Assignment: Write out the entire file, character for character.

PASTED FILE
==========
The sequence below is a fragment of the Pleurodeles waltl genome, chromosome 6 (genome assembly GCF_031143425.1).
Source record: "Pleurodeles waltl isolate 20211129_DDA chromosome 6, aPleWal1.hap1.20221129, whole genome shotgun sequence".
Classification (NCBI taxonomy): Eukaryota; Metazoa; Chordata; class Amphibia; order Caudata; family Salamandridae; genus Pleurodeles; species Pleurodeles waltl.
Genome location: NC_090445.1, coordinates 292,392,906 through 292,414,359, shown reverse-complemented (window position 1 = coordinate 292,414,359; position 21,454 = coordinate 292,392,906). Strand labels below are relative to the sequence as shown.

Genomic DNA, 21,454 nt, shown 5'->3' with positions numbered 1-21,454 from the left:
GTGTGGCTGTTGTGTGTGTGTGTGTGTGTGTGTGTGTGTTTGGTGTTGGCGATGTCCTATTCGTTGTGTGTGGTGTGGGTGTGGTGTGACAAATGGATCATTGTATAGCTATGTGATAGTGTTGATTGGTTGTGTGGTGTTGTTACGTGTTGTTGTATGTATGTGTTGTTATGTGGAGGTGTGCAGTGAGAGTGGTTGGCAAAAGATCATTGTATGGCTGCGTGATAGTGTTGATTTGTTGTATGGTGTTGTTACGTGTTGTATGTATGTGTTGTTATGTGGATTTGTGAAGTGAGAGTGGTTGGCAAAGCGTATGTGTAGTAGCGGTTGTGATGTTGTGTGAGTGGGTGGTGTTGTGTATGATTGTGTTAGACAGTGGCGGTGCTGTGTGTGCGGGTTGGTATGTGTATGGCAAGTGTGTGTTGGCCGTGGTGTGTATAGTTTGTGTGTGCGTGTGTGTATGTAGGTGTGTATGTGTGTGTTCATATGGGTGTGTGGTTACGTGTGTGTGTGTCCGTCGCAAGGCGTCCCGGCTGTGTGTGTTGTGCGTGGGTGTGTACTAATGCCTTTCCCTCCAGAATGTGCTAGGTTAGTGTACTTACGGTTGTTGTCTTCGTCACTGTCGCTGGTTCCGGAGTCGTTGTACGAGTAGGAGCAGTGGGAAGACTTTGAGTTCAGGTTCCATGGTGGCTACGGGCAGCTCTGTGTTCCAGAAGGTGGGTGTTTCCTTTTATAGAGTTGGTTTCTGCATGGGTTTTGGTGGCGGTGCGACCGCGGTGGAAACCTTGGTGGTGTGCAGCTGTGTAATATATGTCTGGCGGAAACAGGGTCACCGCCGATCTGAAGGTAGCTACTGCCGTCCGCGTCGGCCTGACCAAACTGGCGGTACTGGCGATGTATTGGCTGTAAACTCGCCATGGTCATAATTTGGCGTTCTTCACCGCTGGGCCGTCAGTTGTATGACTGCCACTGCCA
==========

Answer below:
The sequence below is a fragment of the Pleurodeles waltl genome, chromosome 6 (genome assembly GCF_031143425.1).
Source record: "Pleurodeles waltl isolate 20211129_DDA chromosome 6, aPleWal1.hap1.20221129, whole genome shotgun sequence".
Classification (NCBI taxonomy): Eukaryota; Metazoa; Chordata; class Amphibia; order Caudata; family Salamandridae; genus Pleurodeles; species Pleurodeles waltl.
Genome location: NC_090445.1, coordinates 292,392,906 through 292,414,359, shown reverse-complemented (window position 1 = coordinate 292,414,359; position 21,454 = coordinate 292,392,906). Strand labels below are relative to the sequence as shown.

Genomic DNA, 21,454 nt, shown 5'->3' with positions numbered 1-21,454 from the left:
GTGTGGCTGTTGTGTGTGTGTGTGTGTGTGTGTGTGTGTTTGGTGTTGGCGATGTCCTATTCGTTGTGTGTGGTGTGGGTGTGGTGTGACAAATGGATCATTGTATAGCTATGTGATAGTGTTGATTGGTTGTGTGGTGTTGTTACGTGTTGTTGTATGTATGTGTTGTTATGTGGAGGTGTGCAGTGAGAGTGGTTGGCAAAAGATCATTGTATGGCTGCGTGATAGTGTTGATTTGTTGTATGGTGTTGTTACGTGTTGTATGTATGTGTTGTTATGTGGATTTGTGAAGTGAGAGTGGTTGGCAAAGCGTATGTGTAGTAGCGGTTGTGATGTTGTGTGAGTGGGTGGTGTTGTGTATGATTGTGTTAGACAGTGGCGGTGCTGTGTGTGCGGGTTGGTATGTGTATGGCAAGTGTGTGTTGGCCGTGGTGTGTATAGTTTGTGTGTGCGTGTGTGTATGTAGGTGTGTATGTGTGTGTTCATATGGGTGTGTGGTTACGTGTGTGTGTGTCCGTCGCAAGGCGTCCCGGCTGTGTGTGTTGTGCGTGGGTGTGTACTAATGCCTTTCCCTCCAGAATGTGCTAGGTTAGTGTACTTACGGTTGTTGTCTTCGTCACTGTCGCTGGTTCCGGAGTCGTTGTACGAGTAGGAGCAGTGGGAAGACTTTGAGTTCAGGTTCCATGGTGGCTACGGGCAGCTCTGTGTTCCAGAAGGTGGGTGTTTCCTTTTATAGAGTTGGTTTCTGCATGGGTTTTGGTGGCGGTGCGACCGCGGTGGAAACCTTGGTGGTGTGCAGCTGTGTAATATATGTCTGGCGGAAACAGGGTCACCGCCGATCTGAAGGTAGCTACTGCCGTCCGCGTCGGCCTGACCAAACTGGCGGTACTGGCGATGTATTGGCTGTAAACTCGCCATGGTCATAATTTGGCGTTCTTCACCGCTGGGCCGTCAGTTGTATGACTGCCACTGCCA